Not long after going to bed, your mind wants to slip off into nirvana, however your legs take part in a ritual of their own. You suddenly find your self with an irresistible urge to pull off the covers and walk the floor. Walking seems to be the only way to lessen that tickling feeling deep inside. You are not alone. The night is chock full of folks who attempt to walk off that frustrating tickling, burning irritation that comes with restless leg syndrome.
Just about ten percent of the populace suffer from this condition, also known as Ekbom’s syndrome, which strikes when it’s time for bed or within half an hour of resting. On occasion the thighs and arms get that tingly, tickling feeling as well. Both genders come down with the syndrome, but women who are pregnant make up a large amount of likely sufferers. After deliver the problem typically goes away.
It is not known for certain what causes the annoying sensations but the syndrome does tend to run in families. It maybe a brain chemistry malfunction that could affect signals from nerves to the arms and legs. Caffeine may be a culprit in giving your legs that twitchy feeling as well. A number of studies have shown that in some folks caffeine can change the chemical balance in the brain, which in turn will overly stimulate the nerves which send signals to the legs.
An overexposure to cold, stress, anxiety, iron-deficiency anemia, nicotine, and fatigue have all been linked to restless leg syndrome. If for example it’s accompanied by other symptoms such as tingling, cramping or numbness, it might be a sign of a thyroid disorder, diabetes, or rheumatoid arthritis. In the majority of cases having restless leg syndrome seems to be more of an annoyance than a serious health concern. The symptoms are often temporary and tend to vanish on their own.
You should see your doctor however if you frequently have leg irritation that seriously interferes with sleeping. Also if your legs jerk suddenly and often with a frustrating crawling sensation under the skin.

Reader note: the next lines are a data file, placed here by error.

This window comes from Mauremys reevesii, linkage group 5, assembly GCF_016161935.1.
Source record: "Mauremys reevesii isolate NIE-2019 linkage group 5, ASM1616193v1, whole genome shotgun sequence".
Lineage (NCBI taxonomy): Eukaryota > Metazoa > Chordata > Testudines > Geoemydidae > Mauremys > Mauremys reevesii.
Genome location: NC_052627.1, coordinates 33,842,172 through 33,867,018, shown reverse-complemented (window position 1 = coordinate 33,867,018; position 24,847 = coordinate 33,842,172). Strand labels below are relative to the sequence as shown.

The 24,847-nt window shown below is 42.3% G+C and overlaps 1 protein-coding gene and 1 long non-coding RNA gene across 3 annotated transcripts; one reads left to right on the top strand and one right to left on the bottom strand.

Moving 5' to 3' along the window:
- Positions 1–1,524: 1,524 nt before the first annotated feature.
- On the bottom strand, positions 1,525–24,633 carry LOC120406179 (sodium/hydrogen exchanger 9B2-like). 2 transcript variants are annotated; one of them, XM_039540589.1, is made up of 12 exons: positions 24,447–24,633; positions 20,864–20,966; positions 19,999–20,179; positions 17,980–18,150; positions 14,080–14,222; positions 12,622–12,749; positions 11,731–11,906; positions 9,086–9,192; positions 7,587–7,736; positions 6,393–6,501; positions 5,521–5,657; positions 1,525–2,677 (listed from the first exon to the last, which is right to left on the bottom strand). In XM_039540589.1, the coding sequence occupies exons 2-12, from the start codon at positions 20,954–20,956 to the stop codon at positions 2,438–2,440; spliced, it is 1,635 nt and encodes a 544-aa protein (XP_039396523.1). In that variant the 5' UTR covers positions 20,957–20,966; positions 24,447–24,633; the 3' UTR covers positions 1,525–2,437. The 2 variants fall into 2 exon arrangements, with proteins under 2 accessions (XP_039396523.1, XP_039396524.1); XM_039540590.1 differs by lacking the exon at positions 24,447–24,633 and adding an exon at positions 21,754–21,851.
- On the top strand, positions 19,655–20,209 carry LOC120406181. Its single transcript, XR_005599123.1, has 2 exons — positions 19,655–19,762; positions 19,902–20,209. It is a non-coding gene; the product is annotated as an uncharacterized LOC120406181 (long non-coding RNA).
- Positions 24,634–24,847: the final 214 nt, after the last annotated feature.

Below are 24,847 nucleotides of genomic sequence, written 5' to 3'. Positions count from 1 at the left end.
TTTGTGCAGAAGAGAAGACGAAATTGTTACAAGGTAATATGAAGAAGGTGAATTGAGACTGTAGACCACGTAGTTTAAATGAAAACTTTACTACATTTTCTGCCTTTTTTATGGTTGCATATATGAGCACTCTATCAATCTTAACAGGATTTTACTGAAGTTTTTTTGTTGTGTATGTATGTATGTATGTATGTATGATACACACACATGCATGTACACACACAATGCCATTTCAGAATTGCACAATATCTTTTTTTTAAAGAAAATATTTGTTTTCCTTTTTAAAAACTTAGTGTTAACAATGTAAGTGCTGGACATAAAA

Finding Symptom Relief
In addition to walking about, here are a few other tips to help your tingling legs:
- Try a nice lukewarm foot soak. Keeping your feet warm and toasty will help lesson the lactic acid buildup in the muscles which can add to your discomfort and will also boost blood flow.
- Try giving your calves a rubdown. Slowly stroke your calves from knee to ankle for a relaxing rubdown. It may help stimulate blood flow and help reduce restlessness in the lower leg. Also massaging your legs with a menthol containing product like Ben-Gay has been shown to help in suppression of nerve activity.
- Try an over-the-counter medicine that contains vitamin E and quinine. Taking two capsules seems to help quell restless legs. It also diminishes accompanying leg cramping.
- Take two Tylenol or aspirin right before sleep. It seems to help folks with restless leg syndrome get a better night’s sleep.
- Skip drinking caffeine in the evening. Obviously you’ll sleep better without the stimulating effects of caffeine whether or not you suffer from restless leg syndrome. For that matter trying to slash your caffeinated beverage intake during the day as well.
- Forget that after dinner cigar and nightcap. Alcohol and nicotine are chemicals that can hinder a deep, relaxing slumber. Drink some non caffeinated herbal tea instead.
- Taking a multivitamin/mineral supplement. There is a connection with having a deficiency in folate and zinc to restless leg syndrome, although the exact connection is vague. Make sure your diet includes fish, poultry, and lean meat in addition to supplements if you find that restless leg syndrome runs in your family.
- Take up exercise. Just 30 minutes of vigorous exercise like walking may help to eliminate stress and help relax the whole nervous system.
If these tips and tricks fail to help relieve your restless leg symptoms then it might be time to talk with your doctor about getting a prescription. Potential choices may include narcotics, sedatives, and dopa-minergic drugs. As with all prescriptions each may have its own complications and should be discussed in depth with your medical professional.
Restless Legs Syndrome: Relief and Hope for Sleepless Victims of a Hidden Epidemic, Yoakum, Robert, Touchstone 2006